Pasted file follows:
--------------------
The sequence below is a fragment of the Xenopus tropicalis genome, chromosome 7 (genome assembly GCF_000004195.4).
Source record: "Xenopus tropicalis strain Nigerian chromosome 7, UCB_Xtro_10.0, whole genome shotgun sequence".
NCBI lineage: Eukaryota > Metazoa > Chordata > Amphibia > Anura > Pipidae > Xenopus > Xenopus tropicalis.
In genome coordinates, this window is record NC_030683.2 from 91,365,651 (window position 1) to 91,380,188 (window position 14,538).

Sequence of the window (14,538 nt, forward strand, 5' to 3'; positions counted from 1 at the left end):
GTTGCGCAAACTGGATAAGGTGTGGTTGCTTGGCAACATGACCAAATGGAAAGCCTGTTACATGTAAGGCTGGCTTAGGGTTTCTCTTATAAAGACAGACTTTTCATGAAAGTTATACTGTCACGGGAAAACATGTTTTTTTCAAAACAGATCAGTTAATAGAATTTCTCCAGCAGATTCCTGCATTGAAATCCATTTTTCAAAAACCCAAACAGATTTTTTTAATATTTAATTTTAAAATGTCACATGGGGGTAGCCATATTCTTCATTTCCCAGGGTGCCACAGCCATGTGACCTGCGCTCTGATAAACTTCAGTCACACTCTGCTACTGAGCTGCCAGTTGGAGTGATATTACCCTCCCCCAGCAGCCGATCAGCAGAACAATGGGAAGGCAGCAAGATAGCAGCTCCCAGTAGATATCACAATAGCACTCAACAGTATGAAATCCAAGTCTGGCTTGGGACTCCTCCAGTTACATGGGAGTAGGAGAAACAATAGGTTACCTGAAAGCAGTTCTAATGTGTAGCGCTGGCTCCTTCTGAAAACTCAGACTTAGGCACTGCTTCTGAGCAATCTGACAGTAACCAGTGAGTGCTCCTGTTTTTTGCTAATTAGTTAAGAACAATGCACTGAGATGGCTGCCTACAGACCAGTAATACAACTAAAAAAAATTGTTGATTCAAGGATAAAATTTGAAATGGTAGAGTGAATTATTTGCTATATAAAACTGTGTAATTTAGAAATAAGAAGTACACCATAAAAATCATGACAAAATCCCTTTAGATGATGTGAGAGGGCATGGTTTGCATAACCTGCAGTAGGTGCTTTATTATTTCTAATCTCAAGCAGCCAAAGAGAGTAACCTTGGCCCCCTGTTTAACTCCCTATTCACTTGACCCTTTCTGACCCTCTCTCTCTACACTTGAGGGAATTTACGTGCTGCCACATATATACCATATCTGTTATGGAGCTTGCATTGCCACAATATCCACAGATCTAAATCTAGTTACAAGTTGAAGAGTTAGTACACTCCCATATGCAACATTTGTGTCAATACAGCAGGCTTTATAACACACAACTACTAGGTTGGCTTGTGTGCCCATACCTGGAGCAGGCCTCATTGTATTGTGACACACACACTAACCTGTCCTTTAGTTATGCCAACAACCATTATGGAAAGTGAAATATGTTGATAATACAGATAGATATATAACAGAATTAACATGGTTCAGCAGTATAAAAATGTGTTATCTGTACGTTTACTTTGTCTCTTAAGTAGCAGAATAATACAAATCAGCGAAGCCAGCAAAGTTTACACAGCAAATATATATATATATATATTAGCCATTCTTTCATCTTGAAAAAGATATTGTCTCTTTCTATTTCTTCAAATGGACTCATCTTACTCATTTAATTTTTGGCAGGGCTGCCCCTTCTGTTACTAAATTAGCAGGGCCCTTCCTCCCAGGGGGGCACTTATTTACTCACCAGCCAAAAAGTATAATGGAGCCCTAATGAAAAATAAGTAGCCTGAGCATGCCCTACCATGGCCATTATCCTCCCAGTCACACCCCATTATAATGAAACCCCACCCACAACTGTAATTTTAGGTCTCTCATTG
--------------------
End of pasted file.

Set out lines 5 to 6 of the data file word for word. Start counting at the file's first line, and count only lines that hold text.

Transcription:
Sequence of the window (14,538 nt, forward strand, 5' to 3'; positions counted from 1 at the left end):
GTTGCGCAAACTGGATAAGGTGTGGTTGCTTGGCAACATGACCAAATGGAAAGCCTGTTACATGTAAGGCTGGCTTAGGGTTTCTCTTATAAAGACAGACTTTTCATGAAAGTTATACTGTCACGGGAAAACATGTTTTTTTCAAAACAGATCAGTTAATAGAATTTCTCCAGCAGATTCCTGCATTGAAATCCATTTTTCAAAAACCCAAACAGATTTTTTTAATATTTAATTTTAAAATGTCACATGGGGGTAGCCATATTCTTCATTTCCCAGGGTGCCACAGCCATGTGACCTGCGCTCTGATAAACTTCAGTCACACTCTGCTACTGAGCTGCCAGTTGGAGTGATATTACCCTCCCCCAGCAGCCGATCAGCAGAACAATGGGAAGGCAGCAAGATAGCAGCTCCCAGTAGATATCACAATAGCACTCAACAGTATGAAATCCAAGTCTGGCTTGGGACTCCTCCAGTTACATGGGAGTAGGAGAAACAATAGGTTACCTGAAAGCAGTTCTAATGTGTAGCGCTGGCTCCTTCTGAAAACTCAGACTTAGGCACTGCTTCTGAGCAATCTGACAGTAACCAGTGAGTGCTCCTGTTTTTTGCTAATTAGTTAAGAACAATGCACTGAGATGGCTGCCTACAGACCAGTAATACAACTAAAAAAAATTGTTGATTCAAGGATAAAATTTGAAATGGTAGAGTGAATTATTTGCTATATAAAACTGTGTAATTTAGAAATAAGAAGTACACCATAAAAATCATGACAAAATCCCTTTAGATGATGTGAGAGGGCATGGTTTGCATAACCTGCAGTAGGTGCTTTATTATTTCTAATCTCAAGCAGCCAAAGAGAGTAACCTTGGCCCCCTGTTTAACTCCCTATTCACTTGACCCTTTCTGACCCTCTCTCTCTACACTTGAGGGAATTTACGTGCTGCCACATATATACCATATCTGTTATGGAGCTTGCATTGCCACAATATCCACAGATCTAAATCTAGTTACAAGTTGAAGAGTTAGTACACTCCCATATGCAACATTTGTGTCAATACAGCAGGCTTTATAACACACAACTACTAGGTTGGCTTGTGTGCCCATACCTGGAGCAGGCCTCATTGTATTGTGACACACACACTAACCTGTCCTTTAGTTATGCCAACAACCATTATGGAAAGTGAAATATGTTGATAATACAGATAGATATATAACAGAATTAACATGGTTCAGCAGTATAAAAATGTGTTATCTGTACGTTTACTTTGTCTCTTAAGTAGCAGAATAATACAAATCAGCGAAGCCAGCAAAGTTTACACAGCAAATATATATATATATATATTAGCCATTCTTTCATCTTGAAAAAGATATTGTCTCTTTCTATTTCTTCAAATGGACTCATCTTACTCATTTAATTTTTGGCAGGGCTGCCCCTTCTGTTACTAAATTAGCAGGGCCCTTCCTCCCAGGGGGGCACTTATTTACTCACCAGCCAAAAAGTATAATGGAGCCCTAATGAAAAATAAGTAGCCTGAGCATGCCCTACCATGGCCATTATCCTCCCAGTCACACCCCATTATAATGAAACCCCACCCACAACTGTAATTTTAGGTCTCTCATTG